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I'm a recovering brand/advertising agency brand strategist.
At agencies, a few people at the top get to decide with whom they will do business. Of course, there are the proclamations of focusing on good, ethical standards, moral high ground, blah blah blah. But for the most part, when you work at a brand or advertising agency, you don't get to choose your clients. Your job is to sell. To create plans and content that will inspire or motivate (manipulate) people into buying something, whether they need it or not.
Inevitably, you work on an account with which you may disagree. Maybe it's fast food, alcohol, or financial services. There's no set list; each person's mindset dictates what they believe is true or false, beautiful or ugly, or good or bad. So, much justification occurs (both among leaders and account teams) because everyone can make a large amount of money.
"Fast food isn't bad, in moderation. People need to be responsible for their choices. And look at all the jobs it creates (including at the agency)!"
"The good the brand provides far outweighs the environmental impact of the packaging and pollution from production."
"Using low-wage workers (with few/no benefits or work/life balance) to keep costs down is providing them an opportunity to work their way into a better life!"
And so on.
I'm not trying to target just agencies because it's most companies, and it's the world I know best because it's where I spent the last 13 out of 15 years, the last two building Dorothy's Power Foods. If we desire people to trust us as businesses, we must make our true intention wholly transparent and be unafraid to live it.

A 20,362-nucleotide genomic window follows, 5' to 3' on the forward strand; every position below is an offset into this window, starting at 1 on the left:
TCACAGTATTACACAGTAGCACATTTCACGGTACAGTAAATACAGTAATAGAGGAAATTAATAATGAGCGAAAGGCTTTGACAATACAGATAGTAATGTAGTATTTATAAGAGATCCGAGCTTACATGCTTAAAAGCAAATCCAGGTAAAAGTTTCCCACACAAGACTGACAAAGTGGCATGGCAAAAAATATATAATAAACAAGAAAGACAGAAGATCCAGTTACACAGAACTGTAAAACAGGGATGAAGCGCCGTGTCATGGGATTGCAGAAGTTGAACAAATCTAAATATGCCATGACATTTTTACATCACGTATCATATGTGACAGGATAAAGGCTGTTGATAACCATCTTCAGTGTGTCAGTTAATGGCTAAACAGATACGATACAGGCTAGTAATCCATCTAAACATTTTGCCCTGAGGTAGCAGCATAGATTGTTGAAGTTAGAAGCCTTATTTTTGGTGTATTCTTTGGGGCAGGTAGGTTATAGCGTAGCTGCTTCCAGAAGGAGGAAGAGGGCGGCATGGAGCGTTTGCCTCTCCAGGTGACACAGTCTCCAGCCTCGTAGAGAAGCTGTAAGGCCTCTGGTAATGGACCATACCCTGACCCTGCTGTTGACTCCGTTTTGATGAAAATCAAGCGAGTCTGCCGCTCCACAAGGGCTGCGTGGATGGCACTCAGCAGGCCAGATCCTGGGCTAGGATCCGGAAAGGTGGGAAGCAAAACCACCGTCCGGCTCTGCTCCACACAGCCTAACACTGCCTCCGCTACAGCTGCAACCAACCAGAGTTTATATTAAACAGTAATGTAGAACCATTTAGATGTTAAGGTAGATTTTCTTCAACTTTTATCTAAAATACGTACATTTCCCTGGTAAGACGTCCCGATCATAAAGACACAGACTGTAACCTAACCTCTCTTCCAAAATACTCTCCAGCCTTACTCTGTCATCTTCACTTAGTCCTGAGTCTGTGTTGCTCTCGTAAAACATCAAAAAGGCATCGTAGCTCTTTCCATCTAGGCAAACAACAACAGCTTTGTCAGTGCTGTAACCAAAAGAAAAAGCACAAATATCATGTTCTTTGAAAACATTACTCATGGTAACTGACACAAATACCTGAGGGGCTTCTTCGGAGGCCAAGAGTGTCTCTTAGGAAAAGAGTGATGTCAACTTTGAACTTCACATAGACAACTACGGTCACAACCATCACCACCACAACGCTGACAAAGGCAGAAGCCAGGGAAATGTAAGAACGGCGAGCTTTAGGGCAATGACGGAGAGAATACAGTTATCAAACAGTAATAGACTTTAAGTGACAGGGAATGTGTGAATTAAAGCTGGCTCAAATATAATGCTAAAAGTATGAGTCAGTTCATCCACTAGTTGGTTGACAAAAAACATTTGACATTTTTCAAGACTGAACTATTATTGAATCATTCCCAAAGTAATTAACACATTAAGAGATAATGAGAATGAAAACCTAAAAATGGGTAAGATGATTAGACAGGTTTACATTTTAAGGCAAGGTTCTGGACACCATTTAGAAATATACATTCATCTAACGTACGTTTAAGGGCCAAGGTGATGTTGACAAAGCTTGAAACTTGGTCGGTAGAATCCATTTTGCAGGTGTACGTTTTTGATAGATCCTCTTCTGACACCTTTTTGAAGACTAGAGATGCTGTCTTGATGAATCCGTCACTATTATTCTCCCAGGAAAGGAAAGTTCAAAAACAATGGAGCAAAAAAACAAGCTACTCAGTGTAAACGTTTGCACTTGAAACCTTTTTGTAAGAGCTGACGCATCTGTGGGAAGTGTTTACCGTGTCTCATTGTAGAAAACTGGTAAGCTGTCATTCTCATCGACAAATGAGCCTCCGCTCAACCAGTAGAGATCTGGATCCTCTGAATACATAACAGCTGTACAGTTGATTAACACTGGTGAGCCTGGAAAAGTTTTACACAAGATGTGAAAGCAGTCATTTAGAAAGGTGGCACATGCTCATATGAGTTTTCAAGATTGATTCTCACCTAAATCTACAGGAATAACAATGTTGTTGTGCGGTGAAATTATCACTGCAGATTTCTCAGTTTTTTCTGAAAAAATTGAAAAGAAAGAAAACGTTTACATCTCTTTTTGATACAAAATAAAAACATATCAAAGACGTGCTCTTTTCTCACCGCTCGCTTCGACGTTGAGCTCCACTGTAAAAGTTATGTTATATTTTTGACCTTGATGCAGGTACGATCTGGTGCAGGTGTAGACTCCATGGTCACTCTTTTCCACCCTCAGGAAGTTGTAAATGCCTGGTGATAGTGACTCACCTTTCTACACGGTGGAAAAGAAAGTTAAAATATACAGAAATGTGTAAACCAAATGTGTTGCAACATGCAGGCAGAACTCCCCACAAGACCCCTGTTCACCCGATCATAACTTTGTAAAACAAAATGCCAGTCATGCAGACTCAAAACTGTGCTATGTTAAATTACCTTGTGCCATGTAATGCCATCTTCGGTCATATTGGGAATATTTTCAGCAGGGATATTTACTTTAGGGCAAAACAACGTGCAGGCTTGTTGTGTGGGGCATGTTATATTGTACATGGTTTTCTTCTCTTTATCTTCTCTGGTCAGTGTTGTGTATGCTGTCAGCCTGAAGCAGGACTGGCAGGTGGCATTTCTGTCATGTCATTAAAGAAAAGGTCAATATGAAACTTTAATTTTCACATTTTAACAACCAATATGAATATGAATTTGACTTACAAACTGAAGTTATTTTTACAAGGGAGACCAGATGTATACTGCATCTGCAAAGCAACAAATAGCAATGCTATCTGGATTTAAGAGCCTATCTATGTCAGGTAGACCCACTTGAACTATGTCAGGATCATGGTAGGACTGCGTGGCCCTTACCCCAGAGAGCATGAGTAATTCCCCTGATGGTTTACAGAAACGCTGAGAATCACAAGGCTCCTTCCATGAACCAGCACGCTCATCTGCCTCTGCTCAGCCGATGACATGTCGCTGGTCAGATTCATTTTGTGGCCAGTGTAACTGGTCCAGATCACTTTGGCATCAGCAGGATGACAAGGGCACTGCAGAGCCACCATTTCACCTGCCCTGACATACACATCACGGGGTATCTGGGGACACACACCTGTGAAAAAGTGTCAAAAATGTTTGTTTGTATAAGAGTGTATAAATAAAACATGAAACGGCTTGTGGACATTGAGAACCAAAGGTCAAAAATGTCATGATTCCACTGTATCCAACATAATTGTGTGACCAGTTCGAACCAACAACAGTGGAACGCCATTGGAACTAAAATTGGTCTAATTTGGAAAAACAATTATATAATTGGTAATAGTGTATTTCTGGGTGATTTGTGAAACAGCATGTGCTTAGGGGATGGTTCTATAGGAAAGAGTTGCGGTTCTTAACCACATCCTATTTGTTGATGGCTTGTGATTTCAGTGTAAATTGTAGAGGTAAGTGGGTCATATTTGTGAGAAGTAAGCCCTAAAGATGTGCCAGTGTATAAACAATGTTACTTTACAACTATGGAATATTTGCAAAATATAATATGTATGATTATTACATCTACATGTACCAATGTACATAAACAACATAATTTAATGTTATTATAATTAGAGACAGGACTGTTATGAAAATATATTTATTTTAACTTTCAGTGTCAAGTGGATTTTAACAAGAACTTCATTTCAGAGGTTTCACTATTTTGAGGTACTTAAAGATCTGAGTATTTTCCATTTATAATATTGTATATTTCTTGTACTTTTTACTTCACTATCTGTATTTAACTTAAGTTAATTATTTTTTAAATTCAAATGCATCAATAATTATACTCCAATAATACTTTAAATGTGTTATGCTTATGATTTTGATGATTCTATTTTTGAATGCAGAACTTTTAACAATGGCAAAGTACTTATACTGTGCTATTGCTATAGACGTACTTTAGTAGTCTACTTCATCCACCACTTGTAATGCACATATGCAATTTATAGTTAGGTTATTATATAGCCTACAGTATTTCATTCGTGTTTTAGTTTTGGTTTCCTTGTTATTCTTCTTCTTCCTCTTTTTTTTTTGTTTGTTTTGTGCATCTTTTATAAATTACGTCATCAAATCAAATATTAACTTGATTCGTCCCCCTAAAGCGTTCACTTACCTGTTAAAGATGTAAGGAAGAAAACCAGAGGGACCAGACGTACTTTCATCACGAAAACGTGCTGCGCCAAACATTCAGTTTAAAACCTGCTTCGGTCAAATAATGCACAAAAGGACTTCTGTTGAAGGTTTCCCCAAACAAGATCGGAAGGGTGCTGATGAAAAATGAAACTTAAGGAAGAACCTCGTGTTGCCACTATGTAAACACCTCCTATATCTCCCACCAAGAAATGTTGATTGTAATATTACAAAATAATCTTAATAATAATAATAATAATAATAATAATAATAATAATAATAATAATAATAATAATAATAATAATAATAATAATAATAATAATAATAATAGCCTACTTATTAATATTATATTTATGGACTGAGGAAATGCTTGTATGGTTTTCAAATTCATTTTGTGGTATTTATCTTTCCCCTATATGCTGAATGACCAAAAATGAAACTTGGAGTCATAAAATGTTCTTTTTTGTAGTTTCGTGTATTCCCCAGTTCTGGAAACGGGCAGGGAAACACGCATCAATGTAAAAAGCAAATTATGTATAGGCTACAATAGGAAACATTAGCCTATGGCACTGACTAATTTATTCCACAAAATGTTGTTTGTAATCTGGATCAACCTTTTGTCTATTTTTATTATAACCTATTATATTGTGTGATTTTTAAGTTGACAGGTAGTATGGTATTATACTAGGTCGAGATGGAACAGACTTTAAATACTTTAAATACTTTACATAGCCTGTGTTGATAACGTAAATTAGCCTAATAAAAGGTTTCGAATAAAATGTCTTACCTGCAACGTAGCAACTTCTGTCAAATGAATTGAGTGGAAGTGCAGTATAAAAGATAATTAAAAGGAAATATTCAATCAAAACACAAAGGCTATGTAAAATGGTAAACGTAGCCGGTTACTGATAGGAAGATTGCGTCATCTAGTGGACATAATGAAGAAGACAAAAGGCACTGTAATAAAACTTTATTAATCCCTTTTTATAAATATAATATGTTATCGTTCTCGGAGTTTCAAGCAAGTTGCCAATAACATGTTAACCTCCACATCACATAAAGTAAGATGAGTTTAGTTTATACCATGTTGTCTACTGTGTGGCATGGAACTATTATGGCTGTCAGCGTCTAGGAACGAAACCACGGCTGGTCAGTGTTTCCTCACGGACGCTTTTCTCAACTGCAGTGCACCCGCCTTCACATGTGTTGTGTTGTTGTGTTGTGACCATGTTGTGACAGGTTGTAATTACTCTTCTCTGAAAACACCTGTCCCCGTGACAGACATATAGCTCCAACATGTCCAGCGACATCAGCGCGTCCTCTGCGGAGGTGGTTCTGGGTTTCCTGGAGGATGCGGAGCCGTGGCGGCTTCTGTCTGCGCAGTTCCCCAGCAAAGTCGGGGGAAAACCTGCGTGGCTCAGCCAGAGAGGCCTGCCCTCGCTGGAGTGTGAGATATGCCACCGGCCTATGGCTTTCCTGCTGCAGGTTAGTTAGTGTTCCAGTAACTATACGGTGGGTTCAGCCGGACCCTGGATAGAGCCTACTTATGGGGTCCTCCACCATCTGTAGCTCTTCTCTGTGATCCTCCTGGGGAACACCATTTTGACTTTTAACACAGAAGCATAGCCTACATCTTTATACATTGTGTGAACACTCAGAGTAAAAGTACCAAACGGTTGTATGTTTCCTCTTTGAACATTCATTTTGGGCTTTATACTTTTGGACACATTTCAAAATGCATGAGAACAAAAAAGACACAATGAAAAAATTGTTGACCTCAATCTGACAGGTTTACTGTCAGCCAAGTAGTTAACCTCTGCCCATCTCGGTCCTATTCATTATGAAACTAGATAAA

If your goal is to make the most giant pile of money you can, and there is very little you take issue with, then be and say that. You will find customers and employees that share that same worldview. If your goal is to change the world and you don't care how much profit you make, then be and say that. Likewise, you will find customers and employees that share those same values.
The problem comes when you are not authentic and genuine to your true intention - on either side. Suppose your focus is money, yet you espouse things that make you sound like a caring, sustainability-focused it's-not-about-the-money kind of company. In that case, you will have a conflict with your customers and your employees. Likewise, suppose your focus is on principle, and yet you project a hard-nosed, ruthless focus on profits and efficiency to satisfy investors, donors, or stakeholders. In that case, you will also face conflict across customers and employees.
There's a simple test to know where you stand. Ask yourself this question:
"If I had to choose between increasing profits and decreasing trust or increasing trust and decreasing profits, which would I choose?"
No middle ground or hedging. "But why can't increase both?" Because you can't, and the topic for another blog. But answering this question by choosing guides you as to where your transparency and authenticity must lie. And transparent and authentic you must be, because now people will see through your BS pretty fast.
At Dorothy's Power Foods, we will always fall into the camp of Trust first, profits second. That is not saying we won't focus on making a profit - we will. But it will be a reasonable profit that NEVER comes at the expense of people. Some of the principles we have in place (as we grow) are:
And as we become profitable, twenty-five percent of those profits will invest in rural senior centers so seniors can commune in safe, modern, networked facilities.
We all want honesty. People have different values, and we'll always have that in our society. We desire to pick and choose the companies we do business with, the companies we work for, and the people we associate with. When we can do that, we can live our own authentic life.
But only if we know what others genuinely stand for.